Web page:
Transcript: If We Don't Fight Like Hell On Climate, We're Screwed! - 18 November '16
Thom Hartmann: This is Chris Mooney and Jason Samenow writing in today's Washington Post November seventeenth, yesterday's Washington Post and this is, as Joe Biden would say, a BFD. This is huge. The last couple of winters here in Washington DC - and I'm particularly sensitive to this because of where and how I live and, you know, our insulation situation, shall we say - have been bitterly and unseasonably and unusually and record-breakingly cold.
And those of you who have been listening to this program for years, you'll remember the first time we had one of these so called polar vortexes was I believe four or maybe five years ago. It probably wasn't the first one that had ever happened but it was the first one that I knew about and it was the first one that happened when I was living down at the
marina and, you know, living on a boat where, you know, it's not, you don't have storm windows. It's not that well insulated. And Louise and I ended up basically living in our bedroom because we can heat it. There's just little tiny portholes, right? They don't have a lot of heat loss in there and then the the challenge for the rest of the boat was just keeping the pipes from freezing and, you know, keeping the hall warm.
But the the weather was so cold because actual Arctic - as in polar, as in North Pole - actual Arctic air had drooled all the way down to Washington DC. In fact, some of it had drooled as far south as Georgia and was killing crops and things. And people were like, "how did this happen? What's going on?" And then the answer was, "well, there's some kind of wild storm going on in the Arctic and it's just basically blowing cold air down here." And they called it the polar vortex.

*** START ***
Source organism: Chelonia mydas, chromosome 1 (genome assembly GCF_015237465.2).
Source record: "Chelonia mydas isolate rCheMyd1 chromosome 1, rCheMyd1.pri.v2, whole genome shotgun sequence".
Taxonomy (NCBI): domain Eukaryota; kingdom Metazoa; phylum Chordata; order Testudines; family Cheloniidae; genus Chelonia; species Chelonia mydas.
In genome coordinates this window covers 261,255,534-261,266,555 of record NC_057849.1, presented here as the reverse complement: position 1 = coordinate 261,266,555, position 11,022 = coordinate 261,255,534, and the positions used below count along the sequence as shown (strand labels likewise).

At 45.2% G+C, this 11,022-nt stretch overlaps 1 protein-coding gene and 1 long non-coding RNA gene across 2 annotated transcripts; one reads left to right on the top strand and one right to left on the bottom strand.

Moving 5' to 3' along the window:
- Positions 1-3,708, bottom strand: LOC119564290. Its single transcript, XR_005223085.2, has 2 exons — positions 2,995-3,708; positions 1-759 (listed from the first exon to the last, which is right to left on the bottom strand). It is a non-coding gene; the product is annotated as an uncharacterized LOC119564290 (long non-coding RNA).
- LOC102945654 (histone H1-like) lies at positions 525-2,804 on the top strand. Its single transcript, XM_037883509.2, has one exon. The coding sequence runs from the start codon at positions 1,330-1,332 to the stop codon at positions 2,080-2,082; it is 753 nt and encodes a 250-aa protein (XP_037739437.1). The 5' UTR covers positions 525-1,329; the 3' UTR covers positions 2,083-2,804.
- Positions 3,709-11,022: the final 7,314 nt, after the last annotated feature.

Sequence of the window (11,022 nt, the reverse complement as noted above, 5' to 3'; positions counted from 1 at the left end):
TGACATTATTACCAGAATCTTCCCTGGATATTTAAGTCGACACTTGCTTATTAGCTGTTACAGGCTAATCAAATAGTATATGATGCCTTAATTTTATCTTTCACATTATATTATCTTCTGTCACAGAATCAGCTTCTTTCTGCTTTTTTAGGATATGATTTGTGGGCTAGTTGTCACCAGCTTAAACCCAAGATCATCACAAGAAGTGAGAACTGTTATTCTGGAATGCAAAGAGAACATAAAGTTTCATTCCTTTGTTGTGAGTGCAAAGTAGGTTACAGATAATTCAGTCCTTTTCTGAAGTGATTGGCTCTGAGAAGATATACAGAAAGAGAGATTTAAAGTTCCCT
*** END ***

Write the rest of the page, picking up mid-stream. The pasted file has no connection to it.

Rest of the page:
Turns out it's a little more complicated than that. There is a wall of air, there's a river of air that circles the North Pole. We refer to it as the jet stream. That air moves very fast, right, relative to the ground speed. I mean, it's at high altitudes so the actual speed is probably a little lower, but, you know, relative to ground speed it can be traveling well over a hundred miles an hour. And it reverses, you know, it travels in the opposite direction from the rotation the Earth. So the Earth rotates east to west and the jet stream runs west to east and as a basically a circle around the North Pole.
And the jet stream, by and large, at least the polar part of the jet stream, has historically kept cold polar air over the North Pole which keeps the North Pole frozen year-round. Which is a good thing because two-and-a-half million years ago the North Pole was actually dry land and had a lot of things growing on it and those things that grew died and, you know, as the North Pole sank - or as the seas rose, actually - that vegetable matter decomposed and became methane clathrates
There is something on the order, according to Charles Miller the scientist from NASA who studies this, and he gave us this information on my television program, I've replayed it here on the radio program, we had him on just a few months ago. He's also in the movie that Leo DiCaprio and I made called "Methane", excuse me, called "Last Hours" which, you know, you can, you know, easily just google it or find it on YouTube.
And basically he said that there are ten thousand billion tons of methane clathrates, of frozen methane. Methane, it's like Snow Cone. right? It's methane that's locked up in little crystals of ice. Methane - CH4 - is 80 times more potent as a greenhouse gas than carbon dioxide, although over a period of about a hundred years and it all breaks down to carbon dioxide. But over the short term it's, so that sometimes they'll say, "well, it's 20 times more powerful". That's like over a 80-year period. But, you know, over a 20-year period, 80 times more powerful.
Ten thousand billion tons of methane just in the Arctic, just in the permafrost around the sea and in the bottom of the Arctic Ocean. Now, from 1850 until today - just to put this in context - keep, remember that number: ten thousand billion tons of carbon in the Arctic. From 1850 to today, we have gone from around 260 parts-per-million as I recall of carbon dioxide in the atmosphere to over 400, which is producing global warming.